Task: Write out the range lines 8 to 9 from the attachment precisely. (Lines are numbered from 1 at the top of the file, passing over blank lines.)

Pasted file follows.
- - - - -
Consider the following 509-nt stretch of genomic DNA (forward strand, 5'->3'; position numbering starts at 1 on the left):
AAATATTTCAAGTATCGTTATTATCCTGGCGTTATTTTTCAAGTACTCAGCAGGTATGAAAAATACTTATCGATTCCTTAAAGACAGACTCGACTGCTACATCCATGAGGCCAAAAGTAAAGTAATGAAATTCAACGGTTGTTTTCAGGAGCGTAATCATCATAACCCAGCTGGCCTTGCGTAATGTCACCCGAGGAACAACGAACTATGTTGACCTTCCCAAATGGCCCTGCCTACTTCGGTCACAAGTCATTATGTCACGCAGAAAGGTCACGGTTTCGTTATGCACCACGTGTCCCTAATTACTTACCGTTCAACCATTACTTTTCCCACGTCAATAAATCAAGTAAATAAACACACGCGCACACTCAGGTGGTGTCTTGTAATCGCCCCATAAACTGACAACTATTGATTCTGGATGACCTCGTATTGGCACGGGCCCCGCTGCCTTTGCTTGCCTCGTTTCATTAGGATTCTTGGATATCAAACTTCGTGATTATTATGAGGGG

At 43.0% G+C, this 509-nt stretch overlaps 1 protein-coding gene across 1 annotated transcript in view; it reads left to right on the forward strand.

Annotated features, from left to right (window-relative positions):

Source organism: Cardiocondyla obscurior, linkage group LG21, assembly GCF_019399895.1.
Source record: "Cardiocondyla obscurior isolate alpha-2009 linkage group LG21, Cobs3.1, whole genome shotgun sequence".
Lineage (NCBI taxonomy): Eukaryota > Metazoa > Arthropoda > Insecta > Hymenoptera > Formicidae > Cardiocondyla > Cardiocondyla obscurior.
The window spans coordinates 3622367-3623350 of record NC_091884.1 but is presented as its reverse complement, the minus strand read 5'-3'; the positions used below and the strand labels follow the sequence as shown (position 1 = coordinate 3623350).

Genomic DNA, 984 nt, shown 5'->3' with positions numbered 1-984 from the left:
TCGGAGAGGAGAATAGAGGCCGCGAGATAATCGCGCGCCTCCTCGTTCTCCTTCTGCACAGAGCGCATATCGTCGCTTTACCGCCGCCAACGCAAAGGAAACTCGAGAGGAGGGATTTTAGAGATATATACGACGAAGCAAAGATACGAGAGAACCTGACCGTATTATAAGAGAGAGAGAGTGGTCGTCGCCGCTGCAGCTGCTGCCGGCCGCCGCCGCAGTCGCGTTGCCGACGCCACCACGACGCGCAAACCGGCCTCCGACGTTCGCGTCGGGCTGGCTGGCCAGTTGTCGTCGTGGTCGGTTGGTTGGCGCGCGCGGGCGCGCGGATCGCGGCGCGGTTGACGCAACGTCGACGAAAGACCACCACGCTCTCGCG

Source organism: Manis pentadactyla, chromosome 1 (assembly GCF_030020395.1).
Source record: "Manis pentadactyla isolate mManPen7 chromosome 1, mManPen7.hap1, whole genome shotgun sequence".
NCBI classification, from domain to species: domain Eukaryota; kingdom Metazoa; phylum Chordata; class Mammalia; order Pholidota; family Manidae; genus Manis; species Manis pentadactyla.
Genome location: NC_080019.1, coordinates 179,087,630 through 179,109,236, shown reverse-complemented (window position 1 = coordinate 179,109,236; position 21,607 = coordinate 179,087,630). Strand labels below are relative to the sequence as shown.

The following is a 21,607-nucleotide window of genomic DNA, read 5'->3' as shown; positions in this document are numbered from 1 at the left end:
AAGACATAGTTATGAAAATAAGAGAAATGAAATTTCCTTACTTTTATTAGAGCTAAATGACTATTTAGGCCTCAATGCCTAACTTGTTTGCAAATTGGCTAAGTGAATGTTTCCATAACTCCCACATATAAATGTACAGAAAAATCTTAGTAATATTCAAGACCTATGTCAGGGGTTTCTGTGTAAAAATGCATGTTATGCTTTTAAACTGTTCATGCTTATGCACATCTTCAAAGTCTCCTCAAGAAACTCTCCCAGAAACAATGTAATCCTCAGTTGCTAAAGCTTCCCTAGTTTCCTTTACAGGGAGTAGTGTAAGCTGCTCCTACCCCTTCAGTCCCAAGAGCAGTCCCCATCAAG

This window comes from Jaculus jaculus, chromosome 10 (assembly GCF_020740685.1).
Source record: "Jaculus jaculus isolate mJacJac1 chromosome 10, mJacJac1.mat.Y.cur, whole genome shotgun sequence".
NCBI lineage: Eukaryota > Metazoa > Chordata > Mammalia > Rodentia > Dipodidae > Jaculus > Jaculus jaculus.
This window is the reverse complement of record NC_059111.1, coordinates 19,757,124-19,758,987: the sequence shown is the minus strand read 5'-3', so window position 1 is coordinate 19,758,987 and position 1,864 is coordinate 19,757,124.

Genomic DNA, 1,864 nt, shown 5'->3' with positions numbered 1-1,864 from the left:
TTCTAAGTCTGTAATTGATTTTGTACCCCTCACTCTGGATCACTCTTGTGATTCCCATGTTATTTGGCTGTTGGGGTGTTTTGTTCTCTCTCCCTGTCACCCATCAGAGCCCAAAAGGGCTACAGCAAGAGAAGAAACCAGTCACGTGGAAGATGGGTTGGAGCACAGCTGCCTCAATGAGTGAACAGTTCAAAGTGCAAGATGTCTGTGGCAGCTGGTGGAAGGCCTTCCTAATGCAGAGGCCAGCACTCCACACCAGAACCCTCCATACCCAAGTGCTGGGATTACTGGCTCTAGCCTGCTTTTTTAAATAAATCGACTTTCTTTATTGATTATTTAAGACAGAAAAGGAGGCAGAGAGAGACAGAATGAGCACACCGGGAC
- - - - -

The window spans coordinates 3622367-3623350 of record NC_091884.1 but is presented as its reverse complement, the minus strand read 5'-3'; the positions used below and the strand labels follow the sequence as shown (position 1 = coordinate 3623350).

Genomic DNA, 984 nt, shown 5'->3' with positions numbered 1-984 from the left: